“Isn’t this awesome?” “Really, where else would you rather be?” “Does it get any better than this?” The enthusiastic words rolled across the practice field and over Vanderbilt’s returning football players at the close of their first spring practice in March under new Head Football Coach James Franklin.
“The energy is contagious,” Franklin said of his team. “They know we’re going to put them in position to be successful. They know we’re going to push them extremely hard, but in a positive manner, and we’re going to have fun doing it. I think the players are embracing what we’re doing and have bought into it.”
Franklin, a renowned recruiter and coach out of the Atlantic Coast Conference, has taken a strong grip on the helm to navigate the Commodores through the treacherous waters of collegiate football at its highest level. He comes to Vanderbilt from the University of Maryland, where he was assistant head coach and offensive coordinator, and is the 27th head coach and first minority head coach in Commodore football history.
“The hiring of Coach Franklin represents a new day for Vanderbilt football,” says Chancellor Nicholas S. Zeppos. “He has my full support and commitment that we will help him create an environment where the successes on the field equal the university’s extraordinary successes off the field. Coach Franklin will have an immediate and positive impact on our students, alumni, faculty, staff and broader Vanderbilt community, and I welcome him to Vanderbilt.”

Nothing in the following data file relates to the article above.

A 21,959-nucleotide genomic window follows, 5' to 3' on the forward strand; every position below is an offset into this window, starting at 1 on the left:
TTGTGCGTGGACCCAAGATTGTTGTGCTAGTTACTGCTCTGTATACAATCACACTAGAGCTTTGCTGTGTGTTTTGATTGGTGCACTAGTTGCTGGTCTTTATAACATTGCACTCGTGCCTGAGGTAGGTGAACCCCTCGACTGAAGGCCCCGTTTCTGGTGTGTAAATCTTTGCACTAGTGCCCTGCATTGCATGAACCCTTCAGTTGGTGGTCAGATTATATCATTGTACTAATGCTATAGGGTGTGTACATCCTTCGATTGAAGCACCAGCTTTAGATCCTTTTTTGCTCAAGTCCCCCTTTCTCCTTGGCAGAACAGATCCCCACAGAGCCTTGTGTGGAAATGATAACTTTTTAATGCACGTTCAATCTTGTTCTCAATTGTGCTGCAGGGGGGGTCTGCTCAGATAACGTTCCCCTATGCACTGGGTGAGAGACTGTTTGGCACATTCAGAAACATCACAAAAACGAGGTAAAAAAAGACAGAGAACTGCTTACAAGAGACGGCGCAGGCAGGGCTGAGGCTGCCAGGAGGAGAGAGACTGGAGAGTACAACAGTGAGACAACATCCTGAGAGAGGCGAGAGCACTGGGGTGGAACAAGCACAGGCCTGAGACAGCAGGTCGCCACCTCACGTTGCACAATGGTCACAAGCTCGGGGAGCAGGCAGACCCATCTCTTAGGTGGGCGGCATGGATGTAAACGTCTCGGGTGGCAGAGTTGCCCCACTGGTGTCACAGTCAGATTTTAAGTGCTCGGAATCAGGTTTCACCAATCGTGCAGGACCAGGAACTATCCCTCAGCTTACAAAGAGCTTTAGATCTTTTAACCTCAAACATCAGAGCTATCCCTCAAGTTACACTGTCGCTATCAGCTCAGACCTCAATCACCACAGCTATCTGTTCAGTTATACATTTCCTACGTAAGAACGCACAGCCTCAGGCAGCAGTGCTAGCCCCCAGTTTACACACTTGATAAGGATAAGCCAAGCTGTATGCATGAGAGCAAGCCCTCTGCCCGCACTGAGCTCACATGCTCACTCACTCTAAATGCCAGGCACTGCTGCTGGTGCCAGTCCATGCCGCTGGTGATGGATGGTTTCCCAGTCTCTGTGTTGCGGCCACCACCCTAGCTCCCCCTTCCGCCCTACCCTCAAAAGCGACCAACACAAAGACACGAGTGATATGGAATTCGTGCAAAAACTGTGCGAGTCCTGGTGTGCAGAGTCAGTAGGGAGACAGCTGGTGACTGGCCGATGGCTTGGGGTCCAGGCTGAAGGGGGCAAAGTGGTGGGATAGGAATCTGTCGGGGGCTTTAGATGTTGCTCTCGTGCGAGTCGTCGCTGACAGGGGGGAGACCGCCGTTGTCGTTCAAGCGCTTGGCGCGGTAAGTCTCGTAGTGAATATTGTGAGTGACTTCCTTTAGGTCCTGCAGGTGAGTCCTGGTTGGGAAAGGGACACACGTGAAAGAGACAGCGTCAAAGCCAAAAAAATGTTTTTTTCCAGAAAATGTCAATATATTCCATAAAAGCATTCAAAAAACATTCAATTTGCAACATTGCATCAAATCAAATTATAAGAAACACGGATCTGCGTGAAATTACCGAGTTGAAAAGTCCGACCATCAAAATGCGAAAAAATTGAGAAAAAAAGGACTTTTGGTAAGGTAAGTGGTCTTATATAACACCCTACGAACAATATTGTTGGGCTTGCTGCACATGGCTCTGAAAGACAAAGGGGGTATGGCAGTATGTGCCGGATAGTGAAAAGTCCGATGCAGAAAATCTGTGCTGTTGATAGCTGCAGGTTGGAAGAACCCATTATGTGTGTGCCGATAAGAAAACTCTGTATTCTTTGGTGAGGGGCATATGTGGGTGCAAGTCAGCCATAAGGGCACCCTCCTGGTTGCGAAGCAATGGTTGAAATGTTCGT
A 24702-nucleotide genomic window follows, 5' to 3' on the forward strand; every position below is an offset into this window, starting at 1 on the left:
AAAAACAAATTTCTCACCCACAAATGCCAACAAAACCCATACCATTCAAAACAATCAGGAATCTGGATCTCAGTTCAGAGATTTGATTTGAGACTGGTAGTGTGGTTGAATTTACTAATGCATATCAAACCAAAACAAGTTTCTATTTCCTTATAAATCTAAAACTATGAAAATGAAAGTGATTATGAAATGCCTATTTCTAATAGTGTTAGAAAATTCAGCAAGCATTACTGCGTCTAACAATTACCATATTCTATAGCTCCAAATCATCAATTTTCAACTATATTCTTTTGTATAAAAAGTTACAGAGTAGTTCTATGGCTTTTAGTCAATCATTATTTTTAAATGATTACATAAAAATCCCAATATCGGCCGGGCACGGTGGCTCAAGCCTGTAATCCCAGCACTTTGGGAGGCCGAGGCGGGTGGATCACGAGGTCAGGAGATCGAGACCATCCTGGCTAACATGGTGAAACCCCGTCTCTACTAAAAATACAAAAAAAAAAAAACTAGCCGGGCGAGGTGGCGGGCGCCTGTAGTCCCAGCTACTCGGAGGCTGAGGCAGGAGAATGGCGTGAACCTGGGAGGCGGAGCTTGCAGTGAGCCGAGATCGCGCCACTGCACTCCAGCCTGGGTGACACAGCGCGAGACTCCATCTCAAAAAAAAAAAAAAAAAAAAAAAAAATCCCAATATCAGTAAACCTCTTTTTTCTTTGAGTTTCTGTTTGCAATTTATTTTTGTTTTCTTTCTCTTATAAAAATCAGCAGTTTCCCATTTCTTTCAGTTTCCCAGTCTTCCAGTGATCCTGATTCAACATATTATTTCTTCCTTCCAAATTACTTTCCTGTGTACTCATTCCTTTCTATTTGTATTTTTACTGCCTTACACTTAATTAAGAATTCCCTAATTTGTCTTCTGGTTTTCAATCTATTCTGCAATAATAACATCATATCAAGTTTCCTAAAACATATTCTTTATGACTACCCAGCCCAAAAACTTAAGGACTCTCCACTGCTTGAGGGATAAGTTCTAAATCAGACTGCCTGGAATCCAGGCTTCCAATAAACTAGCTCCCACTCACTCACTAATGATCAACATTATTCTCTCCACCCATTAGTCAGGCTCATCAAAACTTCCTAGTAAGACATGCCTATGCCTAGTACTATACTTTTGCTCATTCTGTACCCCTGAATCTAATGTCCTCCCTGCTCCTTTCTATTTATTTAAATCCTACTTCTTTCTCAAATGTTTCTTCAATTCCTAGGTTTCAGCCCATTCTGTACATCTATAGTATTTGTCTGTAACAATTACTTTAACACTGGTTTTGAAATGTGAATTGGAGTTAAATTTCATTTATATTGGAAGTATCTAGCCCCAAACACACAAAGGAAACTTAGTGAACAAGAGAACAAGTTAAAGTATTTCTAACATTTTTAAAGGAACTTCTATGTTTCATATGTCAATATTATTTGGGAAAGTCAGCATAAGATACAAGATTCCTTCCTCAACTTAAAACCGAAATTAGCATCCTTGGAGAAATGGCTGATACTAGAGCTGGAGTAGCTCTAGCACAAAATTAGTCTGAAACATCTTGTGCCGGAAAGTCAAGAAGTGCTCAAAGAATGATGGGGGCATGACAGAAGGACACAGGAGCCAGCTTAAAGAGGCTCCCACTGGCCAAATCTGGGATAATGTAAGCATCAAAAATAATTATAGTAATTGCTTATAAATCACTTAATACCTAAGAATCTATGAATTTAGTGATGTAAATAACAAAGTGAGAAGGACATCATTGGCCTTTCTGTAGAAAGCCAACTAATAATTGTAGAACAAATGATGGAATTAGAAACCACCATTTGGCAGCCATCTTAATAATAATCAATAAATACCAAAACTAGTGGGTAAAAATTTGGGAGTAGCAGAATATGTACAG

Chancellor Zeppos and Vice Chancellor David Williams have given Franklin the green light to seek out and hire his staff. “We said to James, ‘Get the best staff that you need, and you have the resources for that.’ I think that is a big change,” says Zeppos. “I don’t expect an academic department to be successful without a great team, and I don’t expect him to be successful without the budget to get a great staff.”
Franklin and his staff have assembled a pool of prospects that rivals any Vanderbilt signing class in more than a decade, including a couple of four-star recruits, Parade All-Americans and All-State players. Several signees from that 2011 recruiting class and a few veteran players watched from the sidelines in March as Franklin put the ’Dores through their paces. They worked in competitive one-on-one and seven-on-seven segments, playbook installation, and fought through “Dore Wars.” Dore Wars marked the first full-contact practice with a three-on-three drill pitting offensive players making individual blocks against defenders who are pursuing a ball carrier in a confined space. “I thought everybody really competed,” Franklin said. “The attitude was excellent.”
That attitude spilled over to the crowd at practice’s end when the team ran en masse to the stands to thank fans for attending the scrimmage. “I think positive energy is very, very important,” Franklin said. “I want positive energy. I’ve talked to them about this, that football is different. You only get 12 to 14 opportunities, so when they come, you better make the most of them. Run around. Enjoy the experience, and have fun with one another. That’s our coaches’ mentality, and I think our players are starting to take on that identity, too.”
A native of Langhorne, Pa., Franklin spent eight years on the coaching staff at Maryland. The Terrapins finished last year with an 8–4 regular season record and a victory in the Military Bowl. Before joining the ’Terps, he was offensive coordinator at Kansas State University and helped lead the Wildcats to their first bowl bid in four years. He also spent a year as a wide receivers coach with the NFL Green Bay Packers. During his playing days he was a four-year starter at quarterback for East Stroudsburg University in Pennsylvania.
Franklin and his wife, Fumi, have two daughters, Ava and Addison.